New York Federal Kidnapping Lawyer
The charge of Kidnapping, in violation of 18 U.S.C. §1201, is extremely serious, carrying with it some of the most severe punishments available in federal courts, including mandatory life imprisonment and the death penalty. Even the charge of Attempted Kidnapping is punishable by up to 20 years imprisonment (18 U.S.C. § 1201(d)); if the victim of a kidnapping is under the age of 18 and the perpetrator over that age and not a close family member or legal custodian, the crime is punishable by a mandatory minimum sentence of 20 years in prison according to 18 U.S.C. § 1201(g). A defendant facing the catastrophic consequences of a conviction for this crime is fighting for his life and should retain a top New York federal kidnapping lawyer who has experience with this complex charge.
When May Someone Face Federal Charges for Kidnapping?
Not every kidnapping, may be prosecuted in federal court. According to 18 U.S.C. §1201(a), for federal jurisdiction to attach, the defendant must have seized, confined, abducted, or carried away another person and one of the following additional conditions must be present:
- The victim was transported in interstate or foreign commerce, regardless of whether he or she was alive when transported, or the defendant traveled in interstate or foreign commerce or used the mail or any means, facility, or instrumentality of interstate or foreign commerce in committing or in furtherance of the commission of the kidnapping;
- The victim was abducted within the special maritime and territorial jurisdiction of the United States;
- The victim was abducted within the special aircraft jurisdiction of the United States;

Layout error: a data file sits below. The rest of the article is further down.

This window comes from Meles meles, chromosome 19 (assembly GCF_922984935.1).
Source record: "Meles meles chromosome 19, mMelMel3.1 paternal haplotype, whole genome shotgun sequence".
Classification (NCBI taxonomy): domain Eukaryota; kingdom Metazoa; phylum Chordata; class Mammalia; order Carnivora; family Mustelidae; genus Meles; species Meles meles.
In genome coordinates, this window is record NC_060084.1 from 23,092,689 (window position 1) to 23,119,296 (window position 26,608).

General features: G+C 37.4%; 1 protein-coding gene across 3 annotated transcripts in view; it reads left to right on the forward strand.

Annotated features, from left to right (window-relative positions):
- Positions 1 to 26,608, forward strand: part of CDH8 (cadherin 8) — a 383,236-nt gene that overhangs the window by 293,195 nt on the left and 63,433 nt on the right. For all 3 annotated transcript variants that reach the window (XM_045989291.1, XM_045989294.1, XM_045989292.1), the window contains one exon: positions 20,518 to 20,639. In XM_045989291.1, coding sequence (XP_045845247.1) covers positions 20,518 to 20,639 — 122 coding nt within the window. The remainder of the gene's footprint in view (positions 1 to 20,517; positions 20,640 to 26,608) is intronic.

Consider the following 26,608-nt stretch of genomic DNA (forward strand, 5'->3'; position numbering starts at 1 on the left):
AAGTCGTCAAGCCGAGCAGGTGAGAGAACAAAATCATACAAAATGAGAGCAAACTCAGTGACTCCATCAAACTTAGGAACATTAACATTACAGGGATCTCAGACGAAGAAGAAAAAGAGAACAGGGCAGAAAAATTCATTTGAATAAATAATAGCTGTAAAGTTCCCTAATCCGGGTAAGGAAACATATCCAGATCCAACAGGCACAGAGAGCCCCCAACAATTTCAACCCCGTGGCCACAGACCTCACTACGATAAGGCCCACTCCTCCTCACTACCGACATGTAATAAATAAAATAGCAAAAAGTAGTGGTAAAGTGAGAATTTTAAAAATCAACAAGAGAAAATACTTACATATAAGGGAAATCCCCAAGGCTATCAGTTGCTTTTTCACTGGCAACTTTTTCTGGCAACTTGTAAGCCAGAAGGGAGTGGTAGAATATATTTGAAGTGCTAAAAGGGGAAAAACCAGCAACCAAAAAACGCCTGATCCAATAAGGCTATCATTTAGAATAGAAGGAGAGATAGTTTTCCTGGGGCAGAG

- The victim is a foreign official, an internationally protected person, or an official guest; or
- The victim is a designated federal officer or employee.
The federal Kidnapping charge, however, does not routinely apply to matters involving the abducting of a minor by a parent, except for the crime of International Parental Kidnapping. Even then, the child victim must have been under the age of 16 and the defendant must have intended to deny another’s parental rights by his or her conduct pursuant to 18 U.S.C. § 1204.
Is Kidnapping for Ransom a Federal Crime?
In addition to the charges for kidnapping and attempted kidnapping outlined above, another related federal charge is kidnapping for ransom, as defined under 18 U.S.C. §1202. Under this law, it is a federal offense to accept, own, or get rid of ransom funds when someone knows the money was used for the purpose of obtaining ransom for a kidnapping.
A person who violates this statute may have to pay a certain fine amount and/or spend up to ten years in jail. A person also may face federal penalties under this statute if they convey ransom funds across state or international boundaries, and the funds originated from a kidnapping offense that carries a prison term of more than 12 months. A federal defense attorney in New York could help someone build a case against their kidnapping for ransom charges.
What are the Potential Defenses Against Federal Kidnapping Charges?
A New York criminal attorney could offer advice regarding the best way to fight back against a federal kidnapping charge based on the specific circumstances involved. For instance, it may be a plausible defense to state that the alleged kidnapee agreed to go with the accused. Sometimes, it could be shown that the accused did not intend to kidnap the person in the first place and was not aware that their actions fulfilled the criteria for a kidnapping charge.
Call a Top Federal Kidnapping Criminal Attorney Today
Considering the drastic consequences of a conviction, a skilled New York federal kidnapping lawyer must be retained if you or a loved one has been charged with this offense. Only in this way can all defenses be explored and a positive result may follow. Attorneys at our office have successfully handled many of these federal cases for decades and have achieved the best possible outcomes for our clients.